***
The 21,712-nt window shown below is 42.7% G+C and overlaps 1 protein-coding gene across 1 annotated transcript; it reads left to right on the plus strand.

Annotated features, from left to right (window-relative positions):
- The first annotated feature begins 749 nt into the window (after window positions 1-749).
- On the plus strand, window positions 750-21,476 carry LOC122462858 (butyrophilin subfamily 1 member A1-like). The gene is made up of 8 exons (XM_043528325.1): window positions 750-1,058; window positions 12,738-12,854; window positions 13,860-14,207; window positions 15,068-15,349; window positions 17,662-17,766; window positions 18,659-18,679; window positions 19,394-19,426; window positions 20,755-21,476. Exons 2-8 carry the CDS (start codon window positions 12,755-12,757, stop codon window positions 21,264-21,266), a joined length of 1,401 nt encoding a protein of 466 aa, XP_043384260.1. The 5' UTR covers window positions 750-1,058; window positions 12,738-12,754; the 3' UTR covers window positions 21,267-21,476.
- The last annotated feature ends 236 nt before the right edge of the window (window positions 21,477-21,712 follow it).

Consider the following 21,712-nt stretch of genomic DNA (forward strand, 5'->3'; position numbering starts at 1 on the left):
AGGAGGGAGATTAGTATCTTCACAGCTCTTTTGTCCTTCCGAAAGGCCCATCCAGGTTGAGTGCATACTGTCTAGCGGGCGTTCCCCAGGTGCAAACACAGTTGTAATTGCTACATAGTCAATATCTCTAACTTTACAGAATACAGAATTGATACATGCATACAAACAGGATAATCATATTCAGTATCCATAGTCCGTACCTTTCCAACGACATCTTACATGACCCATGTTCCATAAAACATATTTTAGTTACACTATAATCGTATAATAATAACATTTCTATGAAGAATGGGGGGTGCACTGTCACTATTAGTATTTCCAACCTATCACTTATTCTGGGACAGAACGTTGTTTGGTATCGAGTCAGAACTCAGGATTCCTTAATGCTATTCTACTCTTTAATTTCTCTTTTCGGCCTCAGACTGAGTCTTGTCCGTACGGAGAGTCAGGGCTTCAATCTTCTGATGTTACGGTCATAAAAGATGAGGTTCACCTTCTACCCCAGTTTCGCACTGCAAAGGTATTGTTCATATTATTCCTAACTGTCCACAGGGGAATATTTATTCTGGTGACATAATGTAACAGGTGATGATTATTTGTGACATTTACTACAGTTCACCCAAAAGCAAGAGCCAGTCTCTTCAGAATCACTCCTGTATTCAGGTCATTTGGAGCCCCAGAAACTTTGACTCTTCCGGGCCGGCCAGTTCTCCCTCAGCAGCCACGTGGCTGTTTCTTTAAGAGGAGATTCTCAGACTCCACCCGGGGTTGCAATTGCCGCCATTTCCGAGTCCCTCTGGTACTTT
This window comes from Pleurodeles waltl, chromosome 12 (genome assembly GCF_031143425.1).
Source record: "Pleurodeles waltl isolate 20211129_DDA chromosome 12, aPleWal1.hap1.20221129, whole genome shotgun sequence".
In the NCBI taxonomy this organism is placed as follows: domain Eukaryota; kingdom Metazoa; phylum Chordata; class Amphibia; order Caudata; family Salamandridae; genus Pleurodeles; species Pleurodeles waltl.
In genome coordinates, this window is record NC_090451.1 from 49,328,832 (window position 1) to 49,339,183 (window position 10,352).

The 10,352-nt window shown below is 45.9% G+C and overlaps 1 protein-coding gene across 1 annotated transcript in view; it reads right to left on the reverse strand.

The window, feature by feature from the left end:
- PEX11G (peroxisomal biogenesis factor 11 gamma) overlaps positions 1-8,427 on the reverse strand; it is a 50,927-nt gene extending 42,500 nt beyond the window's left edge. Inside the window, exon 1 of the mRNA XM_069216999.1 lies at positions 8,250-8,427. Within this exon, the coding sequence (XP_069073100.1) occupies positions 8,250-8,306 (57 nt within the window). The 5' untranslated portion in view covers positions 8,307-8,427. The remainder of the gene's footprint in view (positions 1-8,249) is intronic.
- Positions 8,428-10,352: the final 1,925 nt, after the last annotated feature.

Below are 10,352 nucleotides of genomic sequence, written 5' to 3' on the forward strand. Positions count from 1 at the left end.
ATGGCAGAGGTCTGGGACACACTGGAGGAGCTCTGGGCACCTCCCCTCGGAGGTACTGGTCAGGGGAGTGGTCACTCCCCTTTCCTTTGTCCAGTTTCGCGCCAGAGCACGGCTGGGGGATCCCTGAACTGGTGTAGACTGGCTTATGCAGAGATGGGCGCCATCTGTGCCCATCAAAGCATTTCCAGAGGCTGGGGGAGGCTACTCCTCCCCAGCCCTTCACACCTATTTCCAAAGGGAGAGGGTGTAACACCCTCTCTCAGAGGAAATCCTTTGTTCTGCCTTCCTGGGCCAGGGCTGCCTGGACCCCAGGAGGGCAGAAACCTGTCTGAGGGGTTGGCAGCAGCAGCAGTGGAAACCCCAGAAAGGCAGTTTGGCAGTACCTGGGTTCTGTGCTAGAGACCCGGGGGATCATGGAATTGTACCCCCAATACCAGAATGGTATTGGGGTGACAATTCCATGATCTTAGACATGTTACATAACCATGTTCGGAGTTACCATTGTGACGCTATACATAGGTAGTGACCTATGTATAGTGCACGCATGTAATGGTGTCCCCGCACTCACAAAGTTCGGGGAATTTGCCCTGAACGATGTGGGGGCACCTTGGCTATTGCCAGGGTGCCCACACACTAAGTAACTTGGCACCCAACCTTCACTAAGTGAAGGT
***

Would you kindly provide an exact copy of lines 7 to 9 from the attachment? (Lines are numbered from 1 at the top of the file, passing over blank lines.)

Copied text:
AGGAGGGAGATTAGTATCTTCACAGCTCTTTTGTCCTTCCGAAAGGCCCATCCAGGTTGAGTGCATACTGTCTAGCGGGCGTTCCCCAGGTGCAAACACAGTTGTAATTGCTACATAGTCAATATCTCTAACTTTACAGAATACAGAATTGATACATGCATACAAACAGGATAATCATATTCAGTATCCATAGTCCGTACCTTTCCAACGACATCTTACATGACCCATGTTCCATAAAACATATTTTAGTTACACTATAATCGTATAATAATAACATTTCTATGAAGAATGGGGGGTGCACTGTCACTATTAGTATTTCCAACCTATCACTTATTCTGGGACAGAACGTTGTTTGGTATCGAGTCAGAACTCAGGATTCCTTAATGCTATTCTACTCTTTAATTTCTCTTTTCGGCCTCAGACTGAGTCTTGTCCGTACGGAGAGTCAGGGCTTCAATCTTCTGATGTTACGGTCATAAAAGATGAGGTTCACCTTCTACCCCAGTTTCGCACTGCAAAGGTATTGTTCATATTATTCCTAACTGTCCACAGGGGAATATTTATTCTGGTGACATAATGTAACAGGTGATGATTATTTGTGACATTTACTACAGTTCACCCAAAAGCAAGAGCCAGTCTCTTCAGAATCACTCCTGTATTCAGGTCATTTGGAGCCCCAGAAACTTTGACTCTTCCGGGCCGGCCAGTTCTCCCTCAGCAGCCACGTGGCTGTTTCTTTAAGAGGAGATTCTCAGACTCCACCCGGGGTTGCAATTGCCGCCATTTCCGAGTCCCTCTGGTACTTT
This window comes from Pleurodeles waltl, chromosome 12 (genome assembly GCF_031143425.1).
Source record: "Pleurodeles waltl isolate 20211129_DDA chromosome 12, aPleWal1.hap1.20221129, whole genome shotgun sequence".